Announcement

Announcement Module
Collapse
No announcement yet.

spending her childhood helping her sleep

Page Title Module
Move Remove Collapse
X
Conversation Detail Module
Collapse
  • Filter
  • Time
  • Show
Clear All
new posts

  • spending her childhood helping her sleep

    my daughter is now nearly 13 months - she wakes up every 1-2 hours all night long. it takes me an hour of rocking and nursing to help her fall asleep at night (after a bath and book bedtime routine). she naps for about 40 minutes twice a day...but sometimes just once, and again, it takes me 30+ minutes before i'm able to put her down. i feel like i've done everything i can to help her: i co-slept (now my husband sleeps with her at night because 11 months of all-night nursing drove me to the brink), i've stopped letting her fall asleep with the nipple in her mouth, i pick her up when she cries - then lay her back down gently, i've tried patting, shhushh-ing, white noise, music....the works!

    and now its taking a toll on my ability to be present and joyful with her - i dread bedtimes, i'm cranky when i finally get her down, and i feel like i'm spending all my time helping her sleep - or recovering from sleepless nights. i love cuddling with her and sleeping with her, but i'm even having difficulty right now appreciating our cozy time together.

    she just seems to hate falling asleep! her eyelids flutter for an hour as she fights to stay awake. when she wakes up at night - sometimes she just stays up..for two hours! its incredibly cute - she babbles and wants to play, but we try to ignore her so she doesnt associate nighttime with play.

    i'm starting to wonder if there is something physically wrong with her - that she doesnt fall asleep when tired and wakes up so easily and often.

    i was never tempted to CIO - but i have to do something different.

    any suggestions would be greatly appreciated.

  • #2
    Wow, I feel like I'm reading about my own life! My daughter is 15 months and exactly the same. Right down to the 40 minute naps (I could set a clock to them). Unfortuantely I don't have any great advice for you. I'd love to hear if anyone else has some.

    Just curious... what do you do when she wakes up every 1-2 hours at night? Now that you're no longer co-sleeping are you having to run in and out to nurse or is your husband getting her back to sleep? My daughter won't be soothed by anything other than the breast so I'm still an all night milk bar.

    It is incredibly challenging to deal with sleep issues. It took me a long time but I've been able to surrender to our crazy sleep scenario and most nights am able to find joy in the cuddling and snuggling. But, it is hard. It impacts your life, relationship with husband, friends, family, etc. I've also found it's hard not drive yourself crazy thinking ... is she getting enough sleep?...when is this going to stop?... what if I want to have a second child?... what if I already had a child, how would I cope?... and on and on.

    It is so tough. I really feel for you. I hope you get some good ideas. Know that you’re not alone.

    Comment


    • #3
      it is good to know we're not alone. today, when the nap battle began (isnt it awful to even think of it as a battle?) i just decided to put her in her stroller and try to get her down that way. fortunately, it worked, and i am writing now as she naps in the stroller now parked in her room.... not a habit i ever wanted to start, but it feels better than trying in vain to get her into bed when i KNOW she is so tired!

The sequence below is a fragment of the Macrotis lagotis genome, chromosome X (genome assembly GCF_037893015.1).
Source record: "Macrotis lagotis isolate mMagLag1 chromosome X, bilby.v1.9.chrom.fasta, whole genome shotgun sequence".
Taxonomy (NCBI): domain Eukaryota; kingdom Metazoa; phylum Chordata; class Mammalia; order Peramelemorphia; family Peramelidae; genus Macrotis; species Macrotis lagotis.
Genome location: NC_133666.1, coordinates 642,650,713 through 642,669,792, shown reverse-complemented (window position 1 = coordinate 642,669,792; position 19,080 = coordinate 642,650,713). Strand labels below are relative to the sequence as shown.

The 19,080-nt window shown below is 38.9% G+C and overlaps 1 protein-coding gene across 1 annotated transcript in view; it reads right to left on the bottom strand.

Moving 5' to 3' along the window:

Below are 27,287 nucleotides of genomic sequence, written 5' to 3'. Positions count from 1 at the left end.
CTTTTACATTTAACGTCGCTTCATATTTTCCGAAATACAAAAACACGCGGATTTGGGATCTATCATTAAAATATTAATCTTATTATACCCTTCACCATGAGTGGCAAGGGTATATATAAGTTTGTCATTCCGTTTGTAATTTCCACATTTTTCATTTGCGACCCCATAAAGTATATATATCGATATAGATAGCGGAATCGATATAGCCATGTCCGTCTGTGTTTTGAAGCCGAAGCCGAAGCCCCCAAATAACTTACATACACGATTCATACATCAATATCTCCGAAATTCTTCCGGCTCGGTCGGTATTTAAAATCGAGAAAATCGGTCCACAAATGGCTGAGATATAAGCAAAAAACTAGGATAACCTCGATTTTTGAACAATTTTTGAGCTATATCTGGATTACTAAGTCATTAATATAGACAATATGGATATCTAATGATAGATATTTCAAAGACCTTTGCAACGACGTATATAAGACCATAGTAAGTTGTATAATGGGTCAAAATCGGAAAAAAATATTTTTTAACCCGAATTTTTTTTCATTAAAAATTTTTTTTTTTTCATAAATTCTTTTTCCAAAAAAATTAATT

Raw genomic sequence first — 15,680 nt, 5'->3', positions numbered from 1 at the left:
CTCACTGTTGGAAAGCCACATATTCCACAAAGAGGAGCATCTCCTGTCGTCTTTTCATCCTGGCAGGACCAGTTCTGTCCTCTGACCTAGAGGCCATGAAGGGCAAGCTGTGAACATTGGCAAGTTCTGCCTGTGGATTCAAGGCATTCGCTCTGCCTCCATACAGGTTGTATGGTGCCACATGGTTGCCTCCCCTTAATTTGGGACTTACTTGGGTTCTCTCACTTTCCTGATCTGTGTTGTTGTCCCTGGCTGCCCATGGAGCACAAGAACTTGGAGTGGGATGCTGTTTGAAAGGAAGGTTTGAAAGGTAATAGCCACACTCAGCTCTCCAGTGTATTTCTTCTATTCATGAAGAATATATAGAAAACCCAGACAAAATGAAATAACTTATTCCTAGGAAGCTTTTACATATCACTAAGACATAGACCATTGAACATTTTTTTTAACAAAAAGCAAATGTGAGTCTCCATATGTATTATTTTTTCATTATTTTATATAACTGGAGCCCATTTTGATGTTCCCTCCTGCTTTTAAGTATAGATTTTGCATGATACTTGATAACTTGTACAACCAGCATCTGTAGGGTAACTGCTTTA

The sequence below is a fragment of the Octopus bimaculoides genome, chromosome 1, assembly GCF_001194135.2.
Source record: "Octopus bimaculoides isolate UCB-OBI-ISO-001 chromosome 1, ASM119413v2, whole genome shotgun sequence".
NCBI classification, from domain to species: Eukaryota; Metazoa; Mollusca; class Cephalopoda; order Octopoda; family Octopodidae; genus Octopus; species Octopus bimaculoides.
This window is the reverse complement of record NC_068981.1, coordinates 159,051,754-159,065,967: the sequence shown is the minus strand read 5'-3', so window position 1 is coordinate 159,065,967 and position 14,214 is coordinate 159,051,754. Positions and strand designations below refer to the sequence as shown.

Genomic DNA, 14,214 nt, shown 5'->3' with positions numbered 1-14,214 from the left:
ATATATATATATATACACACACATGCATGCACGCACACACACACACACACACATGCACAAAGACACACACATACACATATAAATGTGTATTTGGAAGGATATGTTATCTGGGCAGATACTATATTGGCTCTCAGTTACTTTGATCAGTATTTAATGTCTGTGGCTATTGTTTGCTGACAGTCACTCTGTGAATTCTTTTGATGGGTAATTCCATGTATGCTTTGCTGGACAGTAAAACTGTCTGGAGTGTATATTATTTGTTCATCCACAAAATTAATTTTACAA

i totally agree, i worry she's not sleeping enough... in answer to your question, i dont feed her at night anymore - my husband gives her a bottle at around 11:00 when she wakes up, but that's it. the way i got her weaned off the boob at night is that i just wasnt in the room. at first, she would cry in my husband's arms while they lay in bed together and he would offer her a bottle whenever she wanted it. it was only bad for a few days. then she seemed pretty happy to sleep with him and have the occasional sip of milk from her bottle. over a period of weeks, we've been trying to wean her off the feedings after 11:00. we roughly followed the Dr Jay Gordon plan. you can read about it here:

      http://drjaygordon.com/attachment/sleeppattern.html

      i never wanted my baby to cry - EVER - but that has not been possible. and in hindsight, i think it was unrealistic. i've never left her to cry alone, and i never let her cry for more than a few minutes before doing whatever i can to soothe her (can you tell i still feel guilty about it - hence all the justifying and explaining...)

      Comment


      • #4
        The title of your post really caught my eye, because I felt exactly the same way just a short while ago. My DS (now 18 mths) has always been a challenge in the sleeping department, and it really did take over my life for a while. I read constantly about infant sleeping, asked everyone I could for advice, and basically became almost obsessed with trying to get him to sleep the way I was told he "should". I found myself getting so frustrated that it was really affecting my relationship with him and DH in a negative way. So I decided to let it go for a while. I nurse him to sleep when he needs it (almost always!), feed him in the middle of the night if he wants it (he still does, several times a night at 18 mths), and let him nap for as long as he wants to, even if that means 20 mins in the car sometimes. Letting him lead the way in his sleep patterns, and deciding to ignore what the "experts" say, has really made a difference. My frustration level is minimal, and I feel that this has allowed me to be a more relaxed mum who can enjoy him more. I'm not sure if this is related to my new approach, but he has recently begun putting himself to sleep after nursing for a while, and frequently naps for 1-2 hours on his own.